Does Medicaid Cover Auto Accidents in Colorado?

June 7, 2017 | Personal Injury FAQs

Colorado is a fault state, which means that whoever was at fault in causing a car accident will be required to compensate any injured parties for medical expenses and vehicle repair. In most cases, these kinds of claims are handled by the parties’ insurers. However, determining fault and apportioning responsibility can take a substantial amount of time and injured parties are often forced to cover expensive medical treatments themselves and seek reimbursement at a later date.

For those who receive health insurance coverage from Medicaid, this means that although the federal insurance program will cover the cost of treatment, it will eventually seek reimbursement from the at-fault party. Car accidents often involve a variety of complicated insurance issues, so if you were recently involved in a car crash that was not your fault, you should speak with an experienced car accident attorney who can help explain the process of collecting compensation.

Health Insurance Coverage

Even when a person was not responsible for a car crash, he or she may still be required to foot the bill for treatment until the at-fault driver’s insurer has investigated and paid the claim. This can quickly become expensive, even for those who only suffer minor injuries as the injured party may need to pay for some or all of the following expenses:

  • Ambulance services;
  • Emergency treatment;
  • Overnight hospital stays;
  • Prescription medications;
  • Surgery;
  • Rehabilitative services;
  • Follow-up appointments;
  • Transportation to and from appointments and treatment;
  • Special medical equipment, such as wheelchairs;
  • Appointments with specialists;
  • Physical therapy; and
  • Nursing assistance.

To ensure that injured parties receive the medical care that they need, the patient’s insurer is usually required to cover the cost of these types of medical expenses. This is also true for those who receive coverage from Medicaid, which will pay for accident-related medical bills as long as the provider accepts Medicaid’s normal discounted payment for medical services. However, because Medicaid is funded by both the federal and state government, all medical bills that are paid to an individual as a result of a third party’s negligence must eventually be reimbursed.

For example, in Colorado, if the state’s Medicaid program (Health First Colorado) pays an injured party’s medical bills, it will later attempt to recover those expenses from any settlement received by the injured party. To ensure that the program receives reimbursement, federal law requires beneficiaries to notify Medicaid as soon as a settlement has been reached.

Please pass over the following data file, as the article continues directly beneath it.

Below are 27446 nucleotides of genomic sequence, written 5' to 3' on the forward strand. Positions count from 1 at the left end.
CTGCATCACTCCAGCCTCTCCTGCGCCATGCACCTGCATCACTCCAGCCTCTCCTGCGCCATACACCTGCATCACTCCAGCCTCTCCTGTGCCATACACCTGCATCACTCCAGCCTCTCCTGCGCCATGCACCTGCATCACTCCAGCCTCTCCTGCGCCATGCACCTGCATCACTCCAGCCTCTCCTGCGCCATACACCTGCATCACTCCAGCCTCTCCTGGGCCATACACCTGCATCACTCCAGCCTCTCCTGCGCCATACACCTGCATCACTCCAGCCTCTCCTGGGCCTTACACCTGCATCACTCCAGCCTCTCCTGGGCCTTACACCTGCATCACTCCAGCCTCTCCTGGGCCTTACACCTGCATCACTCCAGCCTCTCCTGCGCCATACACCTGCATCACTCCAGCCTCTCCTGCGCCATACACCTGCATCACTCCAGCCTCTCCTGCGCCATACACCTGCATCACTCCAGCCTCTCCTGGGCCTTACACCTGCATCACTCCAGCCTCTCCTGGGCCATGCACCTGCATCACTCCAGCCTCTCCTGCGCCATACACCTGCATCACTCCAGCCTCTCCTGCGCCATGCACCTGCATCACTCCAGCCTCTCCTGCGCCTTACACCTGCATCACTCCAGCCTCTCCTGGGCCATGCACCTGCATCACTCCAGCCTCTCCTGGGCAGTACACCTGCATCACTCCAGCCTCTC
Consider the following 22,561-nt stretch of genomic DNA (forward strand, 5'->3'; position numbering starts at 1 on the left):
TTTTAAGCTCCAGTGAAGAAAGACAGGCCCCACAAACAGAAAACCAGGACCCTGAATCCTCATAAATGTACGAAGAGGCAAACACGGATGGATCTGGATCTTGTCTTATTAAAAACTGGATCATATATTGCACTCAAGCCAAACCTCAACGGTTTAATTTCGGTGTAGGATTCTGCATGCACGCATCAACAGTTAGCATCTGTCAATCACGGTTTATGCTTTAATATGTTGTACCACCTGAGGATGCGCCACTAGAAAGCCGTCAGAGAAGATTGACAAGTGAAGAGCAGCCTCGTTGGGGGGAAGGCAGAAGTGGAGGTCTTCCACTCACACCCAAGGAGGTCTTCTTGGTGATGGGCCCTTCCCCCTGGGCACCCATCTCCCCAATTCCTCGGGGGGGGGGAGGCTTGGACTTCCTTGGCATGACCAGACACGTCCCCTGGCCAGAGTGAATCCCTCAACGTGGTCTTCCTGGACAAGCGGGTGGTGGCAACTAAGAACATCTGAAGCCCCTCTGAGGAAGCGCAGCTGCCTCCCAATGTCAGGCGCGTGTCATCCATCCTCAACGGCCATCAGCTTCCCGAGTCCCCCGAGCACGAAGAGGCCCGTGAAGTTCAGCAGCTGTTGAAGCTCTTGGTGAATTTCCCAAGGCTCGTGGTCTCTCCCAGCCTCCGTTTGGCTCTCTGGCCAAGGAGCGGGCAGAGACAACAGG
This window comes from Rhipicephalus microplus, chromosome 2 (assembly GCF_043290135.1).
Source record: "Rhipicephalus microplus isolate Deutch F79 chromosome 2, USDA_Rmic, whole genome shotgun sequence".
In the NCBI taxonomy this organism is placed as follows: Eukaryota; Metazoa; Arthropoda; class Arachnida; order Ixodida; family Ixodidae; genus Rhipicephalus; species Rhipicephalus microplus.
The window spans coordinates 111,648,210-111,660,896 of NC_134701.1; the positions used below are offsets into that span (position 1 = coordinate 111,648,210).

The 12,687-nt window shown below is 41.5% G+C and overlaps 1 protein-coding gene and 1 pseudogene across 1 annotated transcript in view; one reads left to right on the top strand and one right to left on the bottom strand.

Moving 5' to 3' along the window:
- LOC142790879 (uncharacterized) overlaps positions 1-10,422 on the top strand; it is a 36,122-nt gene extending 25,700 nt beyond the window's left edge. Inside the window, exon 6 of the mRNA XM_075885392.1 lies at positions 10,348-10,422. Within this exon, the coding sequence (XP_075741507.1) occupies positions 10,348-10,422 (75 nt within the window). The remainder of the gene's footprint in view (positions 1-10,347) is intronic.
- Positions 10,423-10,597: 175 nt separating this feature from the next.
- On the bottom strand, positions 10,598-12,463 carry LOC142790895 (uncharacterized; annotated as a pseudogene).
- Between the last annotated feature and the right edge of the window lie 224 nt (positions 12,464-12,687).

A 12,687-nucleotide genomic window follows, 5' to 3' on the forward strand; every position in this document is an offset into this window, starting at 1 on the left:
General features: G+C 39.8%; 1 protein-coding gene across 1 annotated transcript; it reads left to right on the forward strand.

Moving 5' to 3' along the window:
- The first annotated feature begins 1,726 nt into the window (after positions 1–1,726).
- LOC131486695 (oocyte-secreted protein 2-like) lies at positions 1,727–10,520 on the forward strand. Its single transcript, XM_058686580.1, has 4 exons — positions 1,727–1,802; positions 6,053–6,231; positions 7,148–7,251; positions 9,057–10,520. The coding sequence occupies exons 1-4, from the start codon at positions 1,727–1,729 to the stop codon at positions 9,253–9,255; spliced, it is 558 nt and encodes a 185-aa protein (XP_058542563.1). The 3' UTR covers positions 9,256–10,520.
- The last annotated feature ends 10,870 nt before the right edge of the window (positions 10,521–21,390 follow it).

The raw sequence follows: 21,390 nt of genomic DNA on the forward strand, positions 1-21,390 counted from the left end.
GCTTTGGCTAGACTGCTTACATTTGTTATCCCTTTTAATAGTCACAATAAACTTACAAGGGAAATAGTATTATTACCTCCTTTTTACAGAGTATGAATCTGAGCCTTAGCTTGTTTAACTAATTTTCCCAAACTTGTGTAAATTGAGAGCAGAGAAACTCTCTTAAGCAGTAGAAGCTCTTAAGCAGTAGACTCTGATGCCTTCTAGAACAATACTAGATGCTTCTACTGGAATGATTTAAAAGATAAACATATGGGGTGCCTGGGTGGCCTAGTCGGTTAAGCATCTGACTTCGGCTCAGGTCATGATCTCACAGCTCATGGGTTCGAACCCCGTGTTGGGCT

Furthermore, in Colorado, the Medicaid program is legally entitled to an automatic lien on all settlement funds. This means that it can collect reimbursement from the third party insurer before the claimant receives the rest of the settlement. According to statute, Medicaid is permitted by state and federal law to take all reasonable measures to identify and seek reimbursement from the legally responsible parties.

Collateral Source

In 2013, a Colorado Court of Appeals definitively asserted that Medicaid benefits qualify as a collateral source, which is defined as any entity (besides the at-fault party) that compensates an injured person for his or her injuries. Evidence of payments made by a collateral source on behalf of an injured plaintiff cannot be admitted to trial. This means that even if a person uses Medicaid to pay for accident-related medical treatment and a case later goes to trial, the jury will not be permitted to hear evidence about how Medicaid paid less than what was actually billed by the medical provider.

Prior to this decision, insurance defense attorneys could argue that because Medicaid had a pre-negotiated contractual rate with a hospital, the injured party should recover a lower amount than what was actually billed. However, since 2013, insurers are no longer allowed to mention the effect of health insurance on any claimed medical bills.

Call an Experienced Car Accident Attorney Today

Even when one driver was clearly at fault in causing a car crash, it can be difficult and time-consuming to settle a claim with his or her insurer. To ensure that you receive coverage for your medical bills and to speak with a dedicated car accident attorney about your case, please contact the legal team at McCormick & Murphy, P.C. by calling 888-668-1182 or by initiating a live chat with a member of our Denver, Colorado Springs, or Pueblo legal teams today. You can also reach us by sending a message containing your name, email address, and phone number, as well as the date of your accident, and a brief description of your case.

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